NASHVILLE, Tenn. (June 21, 2001)—“It didn't have to come to this,” said John T. Lampe, president, chairman and CEO of Bridgestone/Firestone Inc., about the volcano of controversy that has erupted over his firm and Ford Motor Co.
Bridgestone/Firestone at least is owning up to its share of the blame in tread separation accidents, mostly on Ford Explorers, that took the lives of 203 U.S. motorists, according to Mr. Lampe. He believes that Ford is not doing so, and that was one of three messages he said he wanted to get across to members of the House Energy and Commerce Committee at a hearing June 19.
Mr. Lampe, in one of a series of phone interviews he granted to the business press June 20, indicated he was pleased with the testimony he gave at the joint hearing of two Energy and Commerce subcommittees. One point that came across clearly, he said, was that “our tires are safe and perform well in all conditions.” Another was that “we need to understand the Ford Explorer” and the role Bridgestone/Firestone believes its design played in causing the accidents.
“We need to have solid answers to tough questions,” he said.
But Mr. Lampe particularly stressed the lack of cooperation his firm received from Ford, both in his testimony and in the next day's interview.
“We've been trying to work with Ford since last fall on tire and vehicle issues,” he said. “But we contacted them and contacted them with evidence about the Ford Explorer, and they never answered us, so we had to go it alone.”
The constant negative publicity about the Firestone ATX, ATX II and Wilderness AT tires—fueled by Ford's unilateral recall of 13 million Wilderness AT tires on top of Bridgestone/Firestone's original, 6.5-million-tire recall—has hurt Bridgestone/Firestone badly.
Pending litigation—more than 200 personal injury lawsuits consolidated in Indianapolis federal court, as well as various non-federal actions including a $1 billion suit just filed in Florida—alone is a major threat to the Nashville-based tire maker. But Mr. Lampe insists the company's wounds are not fatal.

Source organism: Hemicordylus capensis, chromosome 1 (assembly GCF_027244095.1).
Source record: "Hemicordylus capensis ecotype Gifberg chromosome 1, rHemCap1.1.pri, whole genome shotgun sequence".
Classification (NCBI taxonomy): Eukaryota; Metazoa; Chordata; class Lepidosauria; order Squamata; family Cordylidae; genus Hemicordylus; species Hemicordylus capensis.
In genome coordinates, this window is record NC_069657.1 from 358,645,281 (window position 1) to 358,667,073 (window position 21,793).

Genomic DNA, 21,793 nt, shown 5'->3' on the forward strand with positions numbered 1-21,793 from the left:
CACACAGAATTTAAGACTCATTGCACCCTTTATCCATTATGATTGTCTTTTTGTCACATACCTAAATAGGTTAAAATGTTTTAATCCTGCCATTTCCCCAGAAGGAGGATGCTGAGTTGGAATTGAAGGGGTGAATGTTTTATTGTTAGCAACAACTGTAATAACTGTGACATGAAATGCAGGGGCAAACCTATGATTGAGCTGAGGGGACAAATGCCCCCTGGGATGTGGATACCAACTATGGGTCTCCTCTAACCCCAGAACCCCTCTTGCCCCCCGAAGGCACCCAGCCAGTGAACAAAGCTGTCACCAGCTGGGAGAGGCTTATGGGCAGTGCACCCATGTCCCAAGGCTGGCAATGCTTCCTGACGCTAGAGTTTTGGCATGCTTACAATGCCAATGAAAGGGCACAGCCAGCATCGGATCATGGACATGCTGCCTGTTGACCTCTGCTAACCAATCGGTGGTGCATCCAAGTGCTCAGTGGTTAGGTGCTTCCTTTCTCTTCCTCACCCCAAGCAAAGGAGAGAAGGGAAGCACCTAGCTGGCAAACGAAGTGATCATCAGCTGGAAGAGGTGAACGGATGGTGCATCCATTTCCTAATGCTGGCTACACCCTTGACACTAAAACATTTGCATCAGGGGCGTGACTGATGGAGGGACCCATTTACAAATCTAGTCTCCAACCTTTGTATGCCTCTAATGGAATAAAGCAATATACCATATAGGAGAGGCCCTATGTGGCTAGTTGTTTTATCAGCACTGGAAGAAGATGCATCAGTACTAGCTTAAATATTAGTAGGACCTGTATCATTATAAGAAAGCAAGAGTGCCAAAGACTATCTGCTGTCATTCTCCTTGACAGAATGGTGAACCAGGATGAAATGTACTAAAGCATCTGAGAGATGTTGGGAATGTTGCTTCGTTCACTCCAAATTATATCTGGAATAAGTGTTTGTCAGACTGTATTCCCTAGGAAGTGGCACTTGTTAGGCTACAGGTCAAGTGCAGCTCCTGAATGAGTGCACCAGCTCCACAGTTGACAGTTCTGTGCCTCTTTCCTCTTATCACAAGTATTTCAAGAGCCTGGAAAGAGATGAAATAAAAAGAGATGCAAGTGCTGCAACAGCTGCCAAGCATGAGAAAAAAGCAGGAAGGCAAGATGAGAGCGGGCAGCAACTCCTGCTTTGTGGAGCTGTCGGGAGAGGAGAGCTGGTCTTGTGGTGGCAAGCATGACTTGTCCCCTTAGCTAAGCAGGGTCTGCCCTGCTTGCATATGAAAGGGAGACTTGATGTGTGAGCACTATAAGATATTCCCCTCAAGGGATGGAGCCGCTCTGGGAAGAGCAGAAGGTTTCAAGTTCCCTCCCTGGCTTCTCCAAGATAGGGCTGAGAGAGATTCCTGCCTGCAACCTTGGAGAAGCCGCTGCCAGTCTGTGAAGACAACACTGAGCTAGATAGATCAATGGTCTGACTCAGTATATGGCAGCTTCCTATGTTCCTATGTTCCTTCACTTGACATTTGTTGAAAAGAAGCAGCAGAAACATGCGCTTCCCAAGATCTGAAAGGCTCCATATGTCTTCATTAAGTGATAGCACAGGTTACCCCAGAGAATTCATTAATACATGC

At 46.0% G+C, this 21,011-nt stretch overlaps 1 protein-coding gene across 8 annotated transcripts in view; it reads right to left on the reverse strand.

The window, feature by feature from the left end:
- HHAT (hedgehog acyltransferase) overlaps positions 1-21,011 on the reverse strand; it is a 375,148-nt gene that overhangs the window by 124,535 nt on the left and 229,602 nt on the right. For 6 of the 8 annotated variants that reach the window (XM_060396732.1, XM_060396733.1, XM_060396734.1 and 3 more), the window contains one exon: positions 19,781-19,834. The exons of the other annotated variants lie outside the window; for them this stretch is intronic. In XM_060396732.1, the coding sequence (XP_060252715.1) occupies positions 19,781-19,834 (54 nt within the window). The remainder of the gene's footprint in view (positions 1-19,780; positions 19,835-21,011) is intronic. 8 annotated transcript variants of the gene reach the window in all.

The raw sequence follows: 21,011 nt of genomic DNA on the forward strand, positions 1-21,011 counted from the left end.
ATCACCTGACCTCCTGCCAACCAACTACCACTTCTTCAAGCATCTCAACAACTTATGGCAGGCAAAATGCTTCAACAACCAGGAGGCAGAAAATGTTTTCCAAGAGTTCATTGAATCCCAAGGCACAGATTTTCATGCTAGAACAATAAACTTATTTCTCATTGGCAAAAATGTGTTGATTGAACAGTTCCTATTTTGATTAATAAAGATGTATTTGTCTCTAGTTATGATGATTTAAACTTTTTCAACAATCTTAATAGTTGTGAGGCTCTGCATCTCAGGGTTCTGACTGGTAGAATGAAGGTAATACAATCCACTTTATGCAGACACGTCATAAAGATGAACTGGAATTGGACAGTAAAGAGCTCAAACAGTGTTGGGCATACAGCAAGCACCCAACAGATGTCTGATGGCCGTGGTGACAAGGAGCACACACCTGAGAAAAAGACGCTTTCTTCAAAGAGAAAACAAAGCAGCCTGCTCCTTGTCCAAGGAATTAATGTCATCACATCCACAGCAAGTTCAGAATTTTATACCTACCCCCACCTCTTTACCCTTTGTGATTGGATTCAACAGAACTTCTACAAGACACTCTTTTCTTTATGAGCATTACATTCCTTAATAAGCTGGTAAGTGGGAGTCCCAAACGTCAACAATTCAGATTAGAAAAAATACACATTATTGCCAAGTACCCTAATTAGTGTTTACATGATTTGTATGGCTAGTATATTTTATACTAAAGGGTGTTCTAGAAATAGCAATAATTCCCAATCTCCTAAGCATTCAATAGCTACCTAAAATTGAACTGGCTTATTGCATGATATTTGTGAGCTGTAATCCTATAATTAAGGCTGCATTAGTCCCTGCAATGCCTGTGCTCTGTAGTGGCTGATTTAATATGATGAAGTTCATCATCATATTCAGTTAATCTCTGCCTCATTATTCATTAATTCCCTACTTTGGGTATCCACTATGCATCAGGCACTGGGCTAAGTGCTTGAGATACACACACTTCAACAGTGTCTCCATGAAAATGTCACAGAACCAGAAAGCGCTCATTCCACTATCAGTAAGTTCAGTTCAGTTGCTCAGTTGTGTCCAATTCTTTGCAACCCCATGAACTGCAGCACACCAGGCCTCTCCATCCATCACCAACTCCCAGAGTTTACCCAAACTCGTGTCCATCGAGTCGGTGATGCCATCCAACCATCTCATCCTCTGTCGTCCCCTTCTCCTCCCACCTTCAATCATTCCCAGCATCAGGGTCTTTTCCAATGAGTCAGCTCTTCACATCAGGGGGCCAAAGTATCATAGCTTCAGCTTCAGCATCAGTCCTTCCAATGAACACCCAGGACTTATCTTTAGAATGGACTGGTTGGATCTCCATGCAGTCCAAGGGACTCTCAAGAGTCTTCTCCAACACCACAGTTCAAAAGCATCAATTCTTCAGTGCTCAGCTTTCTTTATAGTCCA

“It's no secret that this past year has been a struggle for us,” Mr. Lampe said at the hearing. “But I believe, with all my heart, we're going to make it.”
Expanding on this in the interview, Mr. Lampe said the Firestone brand's original equipment business is “tracking very close to last year as to market share. The whole industry is a little off this year, but we've been doing very well.” As for replacement sales, “Firestone has been impacted, there's no denying that. But the Bridgestone, Dayton and Road King brands are way up from last year.
“I believe in the Firestone brand, as do 45,000 co-workers and thousands of Firestone dealers,” he added. “In 1992, the Firestone brand was stagnating, but by 1998, we had doubled its sales. We're going to do the same thing this time.”
Mr. Lampe credited the loyalty and support of the Firestone dealer organization for the company's continued strong performance. “Last year it was all doom and gloom, and everybody said our dealers would drop us like flies,” he said. “That just hasn't happened.”
Firestone dealers have had to deal with a lot of fear and confusion in the past year, Mr. Lampe noted, particularly since the controversy over Firestone tires doesn't reflect their experience with the brand.
“You know our dealers are selling millions of tires, and they never see a problem,” he said. Mr. Lampe said his testimony should help dealers, because it helped to clear the air about the brand. “I've heard from a number of dealers today, and they were all very, very pleased with my testimony,” he said.
Asked why the public should believe Bridgestone/Firestone's story instead of Ford's, Mr. Lampe said all you need to do is compare the testing both companies performed and funded.
Regarding the study by Dennis Guenther of Ohio State University, which concluded that Ford Explorers suffer from significant oversteer, Mr. Lampe said Mr. Guenther's tests are easily replicable and involve normal driver behavior at normal highway speeds.
On the other hand, Ford's testing of Firestone tires “was done at such an extreme level that of course the tires would fail,” he said. “But not everybody's going to understand that. We welcome any private or government third parties to do the dynamics testing done by Dr. Guenther, because they'll be able to very easily replicate Dr. Guenther's findings.”